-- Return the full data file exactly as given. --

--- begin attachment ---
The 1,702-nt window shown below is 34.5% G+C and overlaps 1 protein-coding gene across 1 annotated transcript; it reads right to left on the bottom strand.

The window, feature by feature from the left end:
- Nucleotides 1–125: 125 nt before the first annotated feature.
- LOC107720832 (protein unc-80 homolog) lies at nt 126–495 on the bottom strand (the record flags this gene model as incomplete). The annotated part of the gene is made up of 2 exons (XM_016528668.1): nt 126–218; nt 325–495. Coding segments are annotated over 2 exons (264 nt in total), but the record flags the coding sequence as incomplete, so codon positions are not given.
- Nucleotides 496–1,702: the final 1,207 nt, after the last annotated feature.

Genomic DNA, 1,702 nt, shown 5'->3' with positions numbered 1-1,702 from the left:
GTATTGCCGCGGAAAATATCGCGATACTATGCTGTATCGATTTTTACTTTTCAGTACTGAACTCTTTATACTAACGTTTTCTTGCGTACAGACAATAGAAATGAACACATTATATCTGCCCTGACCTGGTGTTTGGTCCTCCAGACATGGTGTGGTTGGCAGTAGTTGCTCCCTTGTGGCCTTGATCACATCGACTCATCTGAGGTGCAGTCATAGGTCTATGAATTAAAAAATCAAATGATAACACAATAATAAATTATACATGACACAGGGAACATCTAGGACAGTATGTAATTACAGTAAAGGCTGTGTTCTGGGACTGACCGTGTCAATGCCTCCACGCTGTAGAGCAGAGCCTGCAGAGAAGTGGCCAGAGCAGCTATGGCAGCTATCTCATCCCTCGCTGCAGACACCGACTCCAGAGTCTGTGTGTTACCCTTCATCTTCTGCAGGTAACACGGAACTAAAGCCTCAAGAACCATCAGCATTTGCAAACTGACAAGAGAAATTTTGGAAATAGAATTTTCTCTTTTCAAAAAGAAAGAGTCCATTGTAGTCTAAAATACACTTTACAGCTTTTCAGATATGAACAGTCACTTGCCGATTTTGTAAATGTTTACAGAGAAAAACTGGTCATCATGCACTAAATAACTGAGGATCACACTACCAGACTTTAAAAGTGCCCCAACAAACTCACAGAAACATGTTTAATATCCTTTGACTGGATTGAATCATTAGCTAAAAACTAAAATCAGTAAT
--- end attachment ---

The 1,702-nt window shown below is 34.5% G+C and overlaps 1 protein-coding gene across 1 annotated transcript; it reads right to left on the bottom strand.

The window, feature by feature from the left end:
- Nucleotides 1–125: 125 nt before the first annotated feature.
- LOC107720832 (protein unc-80 homolog) lies at nt 126–495 on the bottom strand (the record flags this gene model as incomplete). The annotated part of the gene is made up of 2 exons (XM_016528668.1): nt 126–218; nt 325–495. Coding segments are annotated over 2 exons (264 nt in total), but the record flags the coding sequence as incomplete, so codon positions are not given.
- Nucleotides 496–1,702: the final 1,207 nt, after the last annotated feature.

Genomic DNA, 1,702 nt, shown 5'->3' with positions numbered 1-1,702 from the left:
GTATTGCCGCGGAAAATATCGCGATACTATGCTGTATCGATTTTTACTTTTCAGTACTGAACTCTTTATACTAACGTTTTCTTGCGTACAGACAATAGAAATGAACACATTATATCTGCCCTGACCTGGTGTTTGGTCCTCCAGACATGGTGTGGTTGGCAGTAGTTGCTCCCTTGTGGCCTTGATCACATCGACTCATCTGAGGTGCAGTCATAGGTCTATGAATTAAAAAATCAAATGATAACACAATAATAAATTATACATGACACAGGGAACATCTAGGACAGTATGTAATTACAGTAAAGGCTGTGTTCTGGGACTGACCGTGTCAATGCCTCCACGCTGTAGAGCAGAGCCTGCAGAGAAGTGGCCAGAGCAGCTATGGCAGCTATCTCATCCCTCGCTGCAGACACCGACTCCAGAGTCTGTGTGTTACCCTTCATCTTCTGCAGGTAACACGGAACTAAAGCCTCAAGAACCATCAGCATTTGCAAACTGACAAGAGAAATTTTGGAAATAGAATTTTCTCTTTTCAAAAAGAAAGAGTCCATTGTAGTCTAAAATACACTTTACAGCTTTTCAGATATGAACAGTCACTTGCCGATTTTGTAAATGTTTACAGAGAAAAACTGGTCATCATGCACTAAATAACTGAGGATCACACTACCAGACTTTAAAAGTGCCCCAACAAACTCACAGAAACATGTTTAATATCCTTTGACTGGATTGAATCATTAGCTAAAAACTAAAATCAGTAAT